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How to Avoid Excess Food Chemicals


Updated February 07, 2014

Much of the food in the grocery store has at least one type of chemical in or on it. While food chemicals should all be safe in the small amounts normally ingested, it's understandable why a growing number of people would like to avoid them.

Wash your fruits and vegetables. Most of the produce you buy still has the covering (skin, peel, husk, shell etc.) intact because those coverings help protect and preserve the perishable parts inside. Fruits and vegetables that have been exposed to chemical pesticides, herbicides and fertilizers are apt to have some residues of those chemicals on their surfaces.

Washing your fruits and vegetables before you eat them will help remove some of the chemical residues and, of course, is also important to remove bacteria. You should wash all fresh with water (no soap), even the produce with inedible skins like bananas, oranges and melons.

Go organic. Organic crops are grown without chemical pesticides or herbicides so organic fruits and vegetables won't have the chemical residues that regular produce has. Organic meats are produces from animals that are given hormones and are not fed non-organic feed.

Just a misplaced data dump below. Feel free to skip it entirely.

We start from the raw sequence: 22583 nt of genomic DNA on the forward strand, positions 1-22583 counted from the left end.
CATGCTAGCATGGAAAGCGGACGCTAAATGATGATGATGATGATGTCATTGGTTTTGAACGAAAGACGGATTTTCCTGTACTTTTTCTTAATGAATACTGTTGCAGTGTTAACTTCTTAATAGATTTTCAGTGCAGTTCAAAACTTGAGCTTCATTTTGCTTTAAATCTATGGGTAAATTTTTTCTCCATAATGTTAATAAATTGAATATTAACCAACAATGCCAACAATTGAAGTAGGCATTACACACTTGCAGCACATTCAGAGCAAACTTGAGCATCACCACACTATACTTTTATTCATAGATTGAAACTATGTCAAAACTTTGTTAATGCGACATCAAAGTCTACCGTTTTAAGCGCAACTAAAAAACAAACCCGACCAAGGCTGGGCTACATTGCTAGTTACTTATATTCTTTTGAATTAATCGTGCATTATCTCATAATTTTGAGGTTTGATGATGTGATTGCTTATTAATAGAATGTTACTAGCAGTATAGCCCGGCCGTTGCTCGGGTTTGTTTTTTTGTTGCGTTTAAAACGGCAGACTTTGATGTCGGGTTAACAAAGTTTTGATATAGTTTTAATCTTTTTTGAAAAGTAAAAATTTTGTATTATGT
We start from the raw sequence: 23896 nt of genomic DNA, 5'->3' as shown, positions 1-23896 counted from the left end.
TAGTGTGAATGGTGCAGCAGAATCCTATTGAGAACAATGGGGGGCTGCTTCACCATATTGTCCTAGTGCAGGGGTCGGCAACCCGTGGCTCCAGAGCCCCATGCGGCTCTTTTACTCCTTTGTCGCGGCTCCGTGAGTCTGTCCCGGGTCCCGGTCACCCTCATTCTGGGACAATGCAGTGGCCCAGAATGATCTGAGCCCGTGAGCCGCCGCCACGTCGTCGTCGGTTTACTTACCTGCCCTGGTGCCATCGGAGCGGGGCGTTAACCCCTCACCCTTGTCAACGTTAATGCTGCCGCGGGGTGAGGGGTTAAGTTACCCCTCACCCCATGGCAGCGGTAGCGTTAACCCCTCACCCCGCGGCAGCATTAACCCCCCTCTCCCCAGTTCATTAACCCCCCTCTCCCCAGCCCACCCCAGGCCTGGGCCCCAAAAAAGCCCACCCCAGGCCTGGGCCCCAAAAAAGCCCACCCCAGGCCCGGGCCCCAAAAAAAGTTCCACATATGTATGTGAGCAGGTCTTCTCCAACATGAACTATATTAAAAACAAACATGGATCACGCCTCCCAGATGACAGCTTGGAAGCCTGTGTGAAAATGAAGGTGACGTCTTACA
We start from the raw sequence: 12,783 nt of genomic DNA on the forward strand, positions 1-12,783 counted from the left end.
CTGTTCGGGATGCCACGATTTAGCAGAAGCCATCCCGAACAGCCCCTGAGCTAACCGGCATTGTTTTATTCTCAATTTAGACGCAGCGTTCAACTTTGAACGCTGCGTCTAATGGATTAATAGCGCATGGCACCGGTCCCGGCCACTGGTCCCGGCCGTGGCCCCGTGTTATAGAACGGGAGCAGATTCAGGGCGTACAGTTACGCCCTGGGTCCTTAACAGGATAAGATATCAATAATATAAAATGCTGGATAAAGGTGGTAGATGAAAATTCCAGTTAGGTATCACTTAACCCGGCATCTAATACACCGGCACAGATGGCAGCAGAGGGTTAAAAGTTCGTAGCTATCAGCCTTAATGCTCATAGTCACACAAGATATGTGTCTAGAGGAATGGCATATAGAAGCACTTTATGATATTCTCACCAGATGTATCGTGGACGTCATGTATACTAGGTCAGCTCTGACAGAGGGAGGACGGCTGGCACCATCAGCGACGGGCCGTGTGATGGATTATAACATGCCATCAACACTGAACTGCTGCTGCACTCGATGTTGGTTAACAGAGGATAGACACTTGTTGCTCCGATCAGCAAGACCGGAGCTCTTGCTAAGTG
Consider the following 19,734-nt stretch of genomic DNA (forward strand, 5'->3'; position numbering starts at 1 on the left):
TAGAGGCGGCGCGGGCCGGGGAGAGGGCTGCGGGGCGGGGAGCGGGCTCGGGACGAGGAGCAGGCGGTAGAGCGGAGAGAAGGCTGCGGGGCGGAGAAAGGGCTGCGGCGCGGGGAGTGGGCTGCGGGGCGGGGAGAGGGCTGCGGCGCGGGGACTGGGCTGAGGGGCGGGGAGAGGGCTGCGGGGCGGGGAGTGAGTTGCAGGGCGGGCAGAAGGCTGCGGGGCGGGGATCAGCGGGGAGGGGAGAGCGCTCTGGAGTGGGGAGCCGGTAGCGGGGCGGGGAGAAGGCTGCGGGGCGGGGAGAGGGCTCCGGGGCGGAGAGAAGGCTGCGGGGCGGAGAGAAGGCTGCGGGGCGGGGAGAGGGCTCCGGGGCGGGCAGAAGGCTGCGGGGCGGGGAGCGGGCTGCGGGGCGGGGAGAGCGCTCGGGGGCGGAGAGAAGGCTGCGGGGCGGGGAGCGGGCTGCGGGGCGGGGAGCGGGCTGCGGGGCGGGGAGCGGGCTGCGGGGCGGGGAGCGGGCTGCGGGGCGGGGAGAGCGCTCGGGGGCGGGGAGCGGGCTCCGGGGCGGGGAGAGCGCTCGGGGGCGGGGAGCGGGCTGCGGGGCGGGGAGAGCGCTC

Always look for the United States Department of Agriculture organic labels. Foods that bear the 100 percent organic label are made with all organic ingredients. Foods that are Organic need to be made with 95 percent organic ingredients, while foods with Made with Organic Ingredients on the label may only be 70 percent organic.

Read food labels. Packaged foods must have the ingredients posted on the package. Look for artificial food colorings and dyes that have a number like FD&C Green No. 3. Other chemical additives include BHT and BHA, monosodium glutamate (MSG), and artificial sweeteners such as aspartame and saccharin.

Trim the fat. Pesticides and other chemical residues are often stored in animal fat. Trim fat from meats and choose non-fat milk. You can also buy organic milk and BGH-free milk that comes from cows that have not been given bovine growth hormone.

Stay away from BPA. Bisphenol A (BPA) is a chemical compound found in some hard plastic products such as baby bottles, water bottles and hard plastic cookware. Buy products that are BPA-free, or choose products made from other materials, like glass. You also should avoid microwaving foods in plastic containers that are not labeled as microwave-safe.

Use a water filter. Tap water is safe for drinking and for cooking, however you can remove chloride or other impurities with an in-home water filter or water filter pitcher. You can buy filtered water in the grocery store, too, either in new sealed bottles or from a fill-it-yourself dispenser. With the dispenser, you can use new bottles or bring in reusable bottles.


Cornell University, Sprecher Institute for Comparative Cancer Research. "Consumer Concerns About Pesticides in Food." Accessed August 4, 2010. http://envirocancer.cornell.edu/FactSheet/Pesticide/fs24.consumer.cfm.

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